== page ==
It was another year until that seed began to grow, a chance opportunity to learn from former US skier Gordon Gray giving him a steer in the right direction – and a reality check.

    "He pulls me aside and he says 'Benji, I'll tell you what I see. Your technique is absolutely atrocious, I've never seen anything worse'," says Alexander.

    "'But you tell me you've only skied for 25 days, you've only had two lessons.' Of course you don't just learn this highly technical thing by osmosis, but what I can't fathom for the life of me is how you're keeping up with me. You're a freaking lunatic, you're fearless. The fact that you're fearless means you have more than half the battle won.

    "He helped me understand that it would be within my reach if I truly applied myself and dedicated myself to it. I've been pretty much full-time on this mission since."

    Benjamin AlexanderBenjamin Alexander hopes to compete in the giant slalom in Beijing

    That was early 2019. More than two years on, Alexander is just weeks away from a potential Olympic debut in the giant slalom. But before then comes the small matter of qualifying.

    Yet how does a Caribbean athlete qualify for a Winter Olympics?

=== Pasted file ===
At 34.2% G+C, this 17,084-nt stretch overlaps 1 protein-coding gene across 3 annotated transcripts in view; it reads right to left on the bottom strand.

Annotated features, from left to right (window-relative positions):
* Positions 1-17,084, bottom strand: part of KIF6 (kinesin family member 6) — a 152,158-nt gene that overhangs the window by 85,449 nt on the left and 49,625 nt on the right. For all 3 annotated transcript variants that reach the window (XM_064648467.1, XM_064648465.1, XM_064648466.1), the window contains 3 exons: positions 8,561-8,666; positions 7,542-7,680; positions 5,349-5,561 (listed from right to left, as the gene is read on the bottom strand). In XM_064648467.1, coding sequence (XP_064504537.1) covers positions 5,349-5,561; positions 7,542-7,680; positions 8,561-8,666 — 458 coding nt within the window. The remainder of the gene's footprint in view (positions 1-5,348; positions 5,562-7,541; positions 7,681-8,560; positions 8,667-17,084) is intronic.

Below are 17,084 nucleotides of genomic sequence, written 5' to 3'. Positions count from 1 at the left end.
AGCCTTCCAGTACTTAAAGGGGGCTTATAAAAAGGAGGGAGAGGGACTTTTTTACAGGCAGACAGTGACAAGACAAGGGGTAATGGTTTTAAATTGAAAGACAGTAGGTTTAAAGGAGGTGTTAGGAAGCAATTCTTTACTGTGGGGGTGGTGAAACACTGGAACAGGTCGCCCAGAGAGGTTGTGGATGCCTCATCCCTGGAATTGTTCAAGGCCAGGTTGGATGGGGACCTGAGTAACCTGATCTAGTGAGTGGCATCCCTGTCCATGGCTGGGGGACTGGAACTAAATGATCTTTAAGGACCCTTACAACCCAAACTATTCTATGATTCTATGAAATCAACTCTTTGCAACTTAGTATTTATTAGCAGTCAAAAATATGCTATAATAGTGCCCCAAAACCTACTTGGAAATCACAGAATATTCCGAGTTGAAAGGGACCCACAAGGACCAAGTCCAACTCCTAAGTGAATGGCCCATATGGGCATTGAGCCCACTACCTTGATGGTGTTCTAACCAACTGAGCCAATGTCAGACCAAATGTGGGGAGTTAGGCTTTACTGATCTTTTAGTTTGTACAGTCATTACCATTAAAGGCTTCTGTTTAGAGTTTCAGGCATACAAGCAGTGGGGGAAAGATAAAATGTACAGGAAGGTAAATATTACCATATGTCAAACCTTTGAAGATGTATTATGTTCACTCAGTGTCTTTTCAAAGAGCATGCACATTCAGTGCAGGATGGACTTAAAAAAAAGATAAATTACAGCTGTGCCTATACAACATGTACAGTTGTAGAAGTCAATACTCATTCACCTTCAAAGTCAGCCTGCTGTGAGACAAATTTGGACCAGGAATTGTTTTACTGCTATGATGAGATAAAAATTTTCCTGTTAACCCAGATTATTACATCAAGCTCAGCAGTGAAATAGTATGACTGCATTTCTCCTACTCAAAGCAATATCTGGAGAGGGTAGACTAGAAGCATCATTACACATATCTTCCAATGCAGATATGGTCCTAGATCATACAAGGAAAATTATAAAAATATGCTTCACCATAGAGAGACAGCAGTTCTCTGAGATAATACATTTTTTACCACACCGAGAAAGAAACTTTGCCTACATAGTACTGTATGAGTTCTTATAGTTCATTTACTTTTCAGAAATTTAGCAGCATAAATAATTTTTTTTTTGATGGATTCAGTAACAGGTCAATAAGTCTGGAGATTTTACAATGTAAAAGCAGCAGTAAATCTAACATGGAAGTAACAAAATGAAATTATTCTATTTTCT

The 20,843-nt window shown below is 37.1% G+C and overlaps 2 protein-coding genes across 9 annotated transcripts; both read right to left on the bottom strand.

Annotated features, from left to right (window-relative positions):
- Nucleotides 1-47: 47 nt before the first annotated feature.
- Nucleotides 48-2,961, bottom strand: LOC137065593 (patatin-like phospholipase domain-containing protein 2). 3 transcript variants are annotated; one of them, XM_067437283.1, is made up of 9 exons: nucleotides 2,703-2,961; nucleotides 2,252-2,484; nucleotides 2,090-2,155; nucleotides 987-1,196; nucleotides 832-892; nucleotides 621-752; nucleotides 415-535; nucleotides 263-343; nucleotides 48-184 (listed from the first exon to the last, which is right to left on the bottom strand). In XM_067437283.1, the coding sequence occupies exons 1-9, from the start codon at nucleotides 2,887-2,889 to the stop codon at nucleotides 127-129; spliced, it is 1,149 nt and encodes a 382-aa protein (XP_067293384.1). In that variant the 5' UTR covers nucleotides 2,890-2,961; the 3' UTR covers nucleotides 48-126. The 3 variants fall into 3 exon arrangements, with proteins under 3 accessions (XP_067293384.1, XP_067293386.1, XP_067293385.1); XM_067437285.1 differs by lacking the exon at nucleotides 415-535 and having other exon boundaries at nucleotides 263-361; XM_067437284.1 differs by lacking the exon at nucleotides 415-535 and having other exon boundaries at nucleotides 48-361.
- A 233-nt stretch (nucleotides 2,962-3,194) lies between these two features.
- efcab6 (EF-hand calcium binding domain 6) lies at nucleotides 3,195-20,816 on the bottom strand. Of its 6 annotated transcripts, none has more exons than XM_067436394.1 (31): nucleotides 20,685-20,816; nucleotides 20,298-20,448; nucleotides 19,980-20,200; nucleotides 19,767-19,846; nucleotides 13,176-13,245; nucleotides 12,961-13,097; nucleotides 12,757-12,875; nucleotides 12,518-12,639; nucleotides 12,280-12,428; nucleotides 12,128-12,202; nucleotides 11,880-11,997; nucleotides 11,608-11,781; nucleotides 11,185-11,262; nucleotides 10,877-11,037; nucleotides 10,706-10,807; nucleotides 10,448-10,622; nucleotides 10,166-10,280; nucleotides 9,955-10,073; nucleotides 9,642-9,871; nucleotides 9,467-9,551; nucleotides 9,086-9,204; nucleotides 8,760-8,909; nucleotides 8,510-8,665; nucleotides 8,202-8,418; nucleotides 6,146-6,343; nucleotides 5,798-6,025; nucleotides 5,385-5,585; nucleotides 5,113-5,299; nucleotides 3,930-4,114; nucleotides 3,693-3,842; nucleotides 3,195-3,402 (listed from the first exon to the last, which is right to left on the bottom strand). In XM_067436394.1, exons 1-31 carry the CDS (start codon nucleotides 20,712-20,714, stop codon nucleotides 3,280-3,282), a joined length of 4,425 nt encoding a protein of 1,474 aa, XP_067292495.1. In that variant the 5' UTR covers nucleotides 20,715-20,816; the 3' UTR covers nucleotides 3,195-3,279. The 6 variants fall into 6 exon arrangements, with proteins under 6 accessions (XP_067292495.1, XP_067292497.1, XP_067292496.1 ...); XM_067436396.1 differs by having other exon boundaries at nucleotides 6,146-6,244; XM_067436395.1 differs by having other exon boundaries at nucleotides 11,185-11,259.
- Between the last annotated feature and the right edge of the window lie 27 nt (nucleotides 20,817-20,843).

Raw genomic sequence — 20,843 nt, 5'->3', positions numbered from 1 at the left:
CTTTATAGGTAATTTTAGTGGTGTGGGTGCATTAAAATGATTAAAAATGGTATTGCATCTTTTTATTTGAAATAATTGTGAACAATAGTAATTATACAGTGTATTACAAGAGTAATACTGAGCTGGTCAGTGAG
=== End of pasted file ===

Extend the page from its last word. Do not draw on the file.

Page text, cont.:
"The International Olympic Committee is trying to encourage as many countries to be participants and in as many different disciplines as possible. So they allow every country to put forward one B criteria athlete," says Alexander.

    "It's not like I can just show my Jamaican passport and get a place. It's someone that just shows a level of professionalism. Most importantly, they're not going to kill themselves in front of a billion eyeballs on the TV screens, but are unlikely to compete for a medal.

    "It's not a walk in the park. It's not the same as trying to compete against Dave Ryding for Team GB or trying to get onto the US or Swiss or Austrian team.

    "They want to be very respectful to the fact that those guys are playing in a different ballpark. And then you have all of the other exotic nations, such as Jamaica and Ghana, that are participating with the hope that they can encourage more countries to get into that sport."

    Alexander has until mid-January to qualify for the Olympics, and his improvements are happening "very, very rapidly" as he looks to move up the rankings.

    In March, he finished seven seconds off the pace needed, but now feels he is "seconds faster" after receiving the "best coaching" he's had in the months since in Austria.

    But this journey has become about so much more than his own individual goal – it's about what it represents.

    "When I began this mission, it was really a selfish pursuit – let's see where I can take this for myself," Alexander says.

    "Then after the incident that happened last year with George Floyd, I've received so much attention and support as a result of people trying to champion diversity in winter sports.

    "Now, I almost feel like I carry this pressure to perform and to do this thing on my shoulders for diversity in winter sports, so it's become much bigger.

    "I'm very excited to be that person that can show that it doesn't matter what your background is, socio-economic or race, you have a place in winter sports."

    • Montell Douglas column: How do we encourage more black people into winter sports?